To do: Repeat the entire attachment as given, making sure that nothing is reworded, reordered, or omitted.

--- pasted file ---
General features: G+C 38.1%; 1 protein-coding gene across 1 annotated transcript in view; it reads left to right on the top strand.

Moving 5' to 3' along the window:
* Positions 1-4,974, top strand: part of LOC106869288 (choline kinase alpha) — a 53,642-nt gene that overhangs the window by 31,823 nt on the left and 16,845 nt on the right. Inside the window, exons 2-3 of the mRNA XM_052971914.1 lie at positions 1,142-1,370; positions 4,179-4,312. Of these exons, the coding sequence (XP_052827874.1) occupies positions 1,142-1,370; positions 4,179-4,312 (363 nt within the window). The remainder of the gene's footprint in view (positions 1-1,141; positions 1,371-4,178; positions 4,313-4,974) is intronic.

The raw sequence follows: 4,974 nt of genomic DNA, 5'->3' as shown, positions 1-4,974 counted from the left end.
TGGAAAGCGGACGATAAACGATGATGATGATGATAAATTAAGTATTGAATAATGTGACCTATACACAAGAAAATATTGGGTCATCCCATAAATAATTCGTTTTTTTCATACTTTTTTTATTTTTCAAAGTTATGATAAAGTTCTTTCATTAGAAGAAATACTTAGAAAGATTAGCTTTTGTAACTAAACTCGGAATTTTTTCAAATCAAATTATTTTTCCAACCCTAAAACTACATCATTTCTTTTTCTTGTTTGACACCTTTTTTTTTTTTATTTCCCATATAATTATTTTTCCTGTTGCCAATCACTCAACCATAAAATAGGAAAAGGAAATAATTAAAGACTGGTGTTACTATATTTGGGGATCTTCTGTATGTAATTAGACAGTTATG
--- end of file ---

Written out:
General features: G+C 38.1%; 1 protein-coding gene across 1 annotated transcript in view; it reads left to right on the top strand.

Moving 5' to 3' along the window:
* Positions 1-4,974, top strand: part of LOC106869288 (choline kinase alpha) — a 53,642-nt gene that overhangs the window by 31,823 nt on the left and 16,845 nt on the right. Inside the window, exons 2-3 of the mRNA XM_052971914.1 lie at positions 1,142-1,370; positions 4,179-4,312. Of these exons, the coding sequence (XP_052827874.1) occupies positions 1,142-1,370; positions 4,179-4,312 (363 nt within the window). The remainder of the gene's footprint in view (positions 1-1,141; positions 1,371-4,178; positions 4,313-4,974) is intronic.

The raw sequence follows: 4,974 nt of genomic DNA, 5'->3' as shown, positions 1-4,974 counted from the left end.
TGGAAAGCGGACGATAAACGATGATGATGATGATAAATTAAGTATTGAATAATGTGACCTATACACAAGAAAATATTGGGTCATCCCATAAATAATTCGTTTTTTTCATACTTTTTTTATTTTTCAAAGTTATGATAAAGTTCTTTCATTAGAAGAAATACTTAGAAAGATTAGCTTTTGTAACTAAACTCGGAATTTTTTCAAATCAAATTATTTTTCCAACCCTAAAACTACATCATTTCTTTTTCTTGTTTGACACCTTTTTTTTTTTTATTTCCCATATAATTATTTTTCCTGTTGCCAATCACTCAACCATAAAATAGGAAAAGGAAATAATTAAAGACTGGTGTTACTATATTTGGGGATCTTCTGTATGTAATTAGACAGTTATG